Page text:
John Hogan is also the principal of HoganHospitality.com, which provides a range of expert professional services for hotel owners, including professional development for organizations, training, consulting and expert witness services.

Contact information:  Kathleen Hogan  480-436-0283, John Hogan 602-799-5375 orservice@hospitalityeducators.com

Hospitality Tip of the Week from HospitalityEducators.com

Crowne Plaza

A Providence RI hotel salutes its’ customers and staff in a special way.

(A special tribute to Southwest Airlines crew, which is known for their unique approaches to customer service)

How do you say THANK YOU to your best guests?

 

Success does not come by accident or chance.

Contact us for assistance.

Hospitality.jpg

Kathleen Hogan Ireland Sept 2013John J. Hogan CHA CHE CHO and Kathleen Hogan  MBA CHO are the  co-founders of  HospitalityEducators.com, which was created in 2010 to be a resource for hotel owners and professionals as they sought to improve market share, occupancy, operational efficiency and profitability.

The husband and wife team are transitioning the original membership site concept and evolving the business model today to a focused resource offering consulting, training, and individualized support to both hospitality and other service businesses.   Services include keynote addresses workshops, online support, metrics measurement, marketing and customer service from a group of more than a dozen experienced professionals.   While continuing to serve hospitality, the demand for these types of services is growing and can be personalized.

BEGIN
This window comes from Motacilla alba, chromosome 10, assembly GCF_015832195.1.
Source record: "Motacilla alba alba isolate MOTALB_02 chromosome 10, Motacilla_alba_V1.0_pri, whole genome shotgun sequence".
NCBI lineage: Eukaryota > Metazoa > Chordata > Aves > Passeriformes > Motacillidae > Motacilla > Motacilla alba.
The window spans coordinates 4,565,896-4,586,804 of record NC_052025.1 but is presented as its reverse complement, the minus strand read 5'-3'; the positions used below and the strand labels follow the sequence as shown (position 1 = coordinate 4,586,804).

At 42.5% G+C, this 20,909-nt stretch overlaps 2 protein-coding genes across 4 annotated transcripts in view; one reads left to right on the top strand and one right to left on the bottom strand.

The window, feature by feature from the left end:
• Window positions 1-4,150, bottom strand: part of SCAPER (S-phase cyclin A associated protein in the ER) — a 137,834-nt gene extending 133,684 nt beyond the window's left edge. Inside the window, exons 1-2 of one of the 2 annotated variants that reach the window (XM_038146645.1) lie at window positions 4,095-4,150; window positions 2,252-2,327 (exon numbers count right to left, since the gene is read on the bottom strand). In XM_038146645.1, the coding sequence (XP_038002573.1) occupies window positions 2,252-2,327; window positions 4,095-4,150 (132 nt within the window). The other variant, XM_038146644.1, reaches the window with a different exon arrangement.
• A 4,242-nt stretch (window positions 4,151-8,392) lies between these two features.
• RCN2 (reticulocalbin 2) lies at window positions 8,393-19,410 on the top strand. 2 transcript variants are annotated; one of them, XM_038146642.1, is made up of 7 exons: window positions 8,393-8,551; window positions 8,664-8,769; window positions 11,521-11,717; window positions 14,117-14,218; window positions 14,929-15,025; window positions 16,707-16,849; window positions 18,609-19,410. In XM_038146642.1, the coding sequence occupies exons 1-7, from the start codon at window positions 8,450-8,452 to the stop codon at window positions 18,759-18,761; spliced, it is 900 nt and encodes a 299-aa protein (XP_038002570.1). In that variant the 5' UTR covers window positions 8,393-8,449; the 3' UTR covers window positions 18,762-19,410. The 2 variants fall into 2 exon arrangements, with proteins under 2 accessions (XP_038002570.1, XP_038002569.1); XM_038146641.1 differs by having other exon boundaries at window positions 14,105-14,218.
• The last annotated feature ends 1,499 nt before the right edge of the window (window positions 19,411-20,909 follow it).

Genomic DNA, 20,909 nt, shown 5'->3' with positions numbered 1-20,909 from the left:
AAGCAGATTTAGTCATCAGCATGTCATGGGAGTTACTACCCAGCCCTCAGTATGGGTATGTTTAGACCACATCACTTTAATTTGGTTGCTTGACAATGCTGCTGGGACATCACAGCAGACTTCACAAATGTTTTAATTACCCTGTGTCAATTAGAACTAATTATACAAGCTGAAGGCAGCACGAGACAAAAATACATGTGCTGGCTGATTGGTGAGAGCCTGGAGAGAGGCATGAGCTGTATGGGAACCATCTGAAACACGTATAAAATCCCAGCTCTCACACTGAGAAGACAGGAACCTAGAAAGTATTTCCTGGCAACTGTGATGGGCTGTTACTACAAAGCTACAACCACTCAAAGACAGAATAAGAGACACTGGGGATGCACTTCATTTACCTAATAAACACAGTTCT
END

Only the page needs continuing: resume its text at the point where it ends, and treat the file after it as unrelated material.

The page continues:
John Hogan is also the principal of HoganHospitality.com, which provides a range of expert professional services for hotel owners, including professional development for organizations, training, consulting and expert witness services.

John Hogan Sept 2013DSCN0215

Contact information:  Kathleen Hogan  480-436-0283,

John Hogan

602-799-5375 or service@hospitalityeducators.com

Workshops Available include: 

From the Chalkboard to the Front Line

What They Don’t Teach You at Hotel School

Focus:

  • Hotel Profitability
  • Hotel Sales
  • Marketing Ideas
  • Hotel Operations

There will always be an ongoing debate on the comparative merits of experience versus the knowledge acquired in formal educational settings.   The best lessons anyone can learn from hotel schools include an awareness of what really occurs on the front line in the actual hospitality setting.  This keynote transitions the academic message to the real world of running a profitable hospitality business.